The EOS 6D has lived in the shadow of its 5D siblings despite offering a lot of the same
attractions for a lot less money. After five years we were starting to think Canon might have forgotten about it. The good news is that there’s now an EOS 6D Mark II which is again designed to be Canon’s most affordable full-35mm D-SLR, but it boasts a lot of significant improvements, so it’s not quite as pared-back as its predecessor.
The weather-sealed GRP-and-alloy bodyshell remains much the same as before in terms of size and styling, but the 7.62 cm LCD monitor screen is now adjustable for tilt and swing (actually a first on a full-35mm format Canon D-SLR). It has a resolution of 1.04 megadots and offers touch controls. The optical viewfinder uses a proper pentaprism and provides 98 percent scene coverage. A single slot for SD format memory cards is retained and, also as before, there is no built-in flash.
On the inside the 6D II has a new sensor, processor, autofocusing module and metering system… so that’s basically a complete overhaul. The sensor is an all-new CMOS with a total pixel count of 27.1 million (26.2 MP effective) and it incorporates Canon’s ‘Dual Pixel AF’ system for phase-difference detection autofocusing in live view or when shooting video. An optical low-pass filter is retained. The sensitivity range is equivalent to ISO 100 to 40,000 with expansion settings to ISO 50 and 102,400. The processor is Canon’s lastest-gen ‘DiG!C 7’ engine which enables Full HD video recording at 50 fps and continuous shooting at full resolution at up to 6.5 fps (4.0 fps in live view). A bigger buffer memory extends the burst depths to 110 best-quality JPEGs or 21 RAW images (more with a UHS-I speed card). The optical AF system employs 45 measuring points – all cross-type arrays with a dual cross-type array at the centre – and has low-light sensitivity down to -3.0 EV (at ISO 100).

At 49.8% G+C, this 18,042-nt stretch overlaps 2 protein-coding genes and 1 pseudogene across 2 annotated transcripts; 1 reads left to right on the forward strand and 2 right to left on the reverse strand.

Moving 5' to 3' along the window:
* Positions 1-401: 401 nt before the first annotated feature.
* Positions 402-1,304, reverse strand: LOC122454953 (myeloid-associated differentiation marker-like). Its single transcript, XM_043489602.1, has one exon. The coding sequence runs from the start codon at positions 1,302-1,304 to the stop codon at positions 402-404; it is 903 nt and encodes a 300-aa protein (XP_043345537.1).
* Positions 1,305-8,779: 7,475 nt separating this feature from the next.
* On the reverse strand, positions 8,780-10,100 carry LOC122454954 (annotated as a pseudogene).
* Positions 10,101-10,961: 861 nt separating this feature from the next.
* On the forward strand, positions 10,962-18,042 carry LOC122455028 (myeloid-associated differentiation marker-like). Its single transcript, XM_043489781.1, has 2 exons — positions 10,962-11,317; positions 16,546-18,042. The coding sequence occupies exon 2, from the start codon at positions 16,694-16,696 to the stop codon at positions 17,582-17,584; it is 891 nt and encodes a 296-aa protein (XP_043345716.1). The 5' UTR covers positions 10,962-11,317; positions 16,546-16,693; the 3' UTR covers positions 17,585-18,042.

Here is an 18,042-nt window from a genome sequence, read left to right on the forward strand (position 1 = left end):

Exposure metering is based on a 7560 pixels colour-sensitive ‘RGB+IR’ sensor which delivers 63-zone multi-segment measurement with selective area, spot or centre-weighted average options. The shutter speed range remains at 30-1/4000 second with flash sync up to 1/180 second.
Presumably to keep some distance from the EOS 5D IV, the new 6D doesn’t have 4K video, but its capabilities have been upgraded to include built-in stereo microphones, increased bit rates for Full HD recording (up to 60 Mbps) and obviously improved autofocusing performance – particularly subject tracking – via ‘Dual Pixel CMOS AF’. Time-lapse movie clips can be created in 4K at 25 fps.
Other notable features include flicker detection, both WiFi/NFC and Bluetooth LE wireless connectivity, a built-in GPS receiver, multiple exposure facility (up to nine), intervalometer and multi-frame HDR capture. The Mark II also gets a hike in price to around $3000 for the camera body, but that’s still significantly cheaper than any 5D model. Incidentally, along with the original 6D, the 5D Mark III is also bowing out… so if you want one, get it now.